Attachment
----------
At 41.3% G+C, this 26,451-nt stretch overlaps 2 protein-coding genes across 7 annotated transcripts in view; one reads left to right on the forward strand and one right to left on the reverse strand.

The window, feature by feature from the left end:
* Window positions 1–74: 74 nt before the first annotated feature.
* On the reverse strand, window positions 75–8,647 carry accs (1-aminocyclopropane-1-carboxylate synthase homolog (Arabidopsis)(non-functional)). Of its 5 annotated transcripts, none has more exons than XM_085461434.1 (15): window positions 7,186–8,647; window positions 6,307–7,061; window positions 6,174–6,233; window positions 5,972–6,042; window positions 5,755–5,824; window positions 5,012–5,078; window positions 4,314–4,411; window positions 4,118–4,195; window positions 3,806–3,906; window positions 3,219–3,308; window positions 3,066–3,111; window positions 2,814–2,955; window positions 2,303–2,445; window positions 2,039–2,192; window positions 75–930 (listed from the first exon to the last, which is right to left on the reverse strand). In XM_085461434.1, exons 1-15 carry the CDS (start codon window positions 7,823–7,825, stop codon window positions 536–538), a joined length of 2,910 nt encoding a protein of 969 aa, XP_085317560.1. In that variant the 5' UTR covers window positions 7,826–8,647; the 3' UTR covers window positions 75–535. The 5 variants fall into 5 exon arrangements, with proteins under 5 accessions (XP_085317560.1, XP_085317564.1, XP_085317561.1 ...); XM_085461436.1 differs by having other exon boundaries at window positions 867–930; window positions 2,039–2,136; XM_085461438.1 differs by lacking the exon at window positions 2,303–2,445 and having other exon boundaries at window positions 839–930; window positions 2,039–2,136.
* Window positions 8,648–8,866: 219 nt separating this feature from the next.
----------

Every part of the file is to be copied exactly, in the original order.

At 41.3% G+C, this 26,451-nt stretch overlaps 2 protein-coding genes across 7 annotated transcripts in view; one reads left to right on the forward strand and one right to left on the reverse strand.

The window, feature by feature from the left end:
* Window positions 1–74: 74 nt before the first annotated feature.
* On the reverse strand, window positions 75–8,647 carry accs (1-aminocyclopropane-1-carboxylate synthase homolog (Arabidopsis)(non-functional)). Of its 5 annotated transcripts, none has more exons than XM_085461434.1 (15): window positions 7,186–8,647; window positions 6,307–7,061; window positions 6,174–6,233; window positions 5,972–6,042; window positions 5,755–5,824; window positions 5,012–5,078; window positions 4,314–4,411; window positions 4,118–4,195; window positions 3,806–3,906; window positions 3,219–3,308; window positions 3,066–3,111; window positions 2,814–2,955; window positions 2,303–2,445; window positions 2,039–2,192; window positions 75–930 (listed from the first exon to the last, which is right to left on the reverse strand). In XM_085461434.1, exons 1-15 carry the CDS (start codon window positions 7,823–7,825, stop codon window positions 536–538), a joined length of 2,910 nt encoding a protein of 969 aa, XP_085317560.1. In that variant the 5' UTR covers window positions 7,826–8,647; the 3' UTR covers window positions 75–535. The 5 variants fall into 5 exon arrangements, with proteins under 5 accessions (XP_085317560.1, XP_085317564.1, XP_085317561.1 ...); XM_085461436.1 differs by having other exon boundaries at window positions 867–930; window positions 2,039–2,136; XM_085461438.1 differs by lacking the exon at window positions 2,303–2,445 and having other exon boundaries at window positions 839–930; window positions 2,039–2,136.
* Window positions 8,648–8,866: 219 nt separating this feature from the next.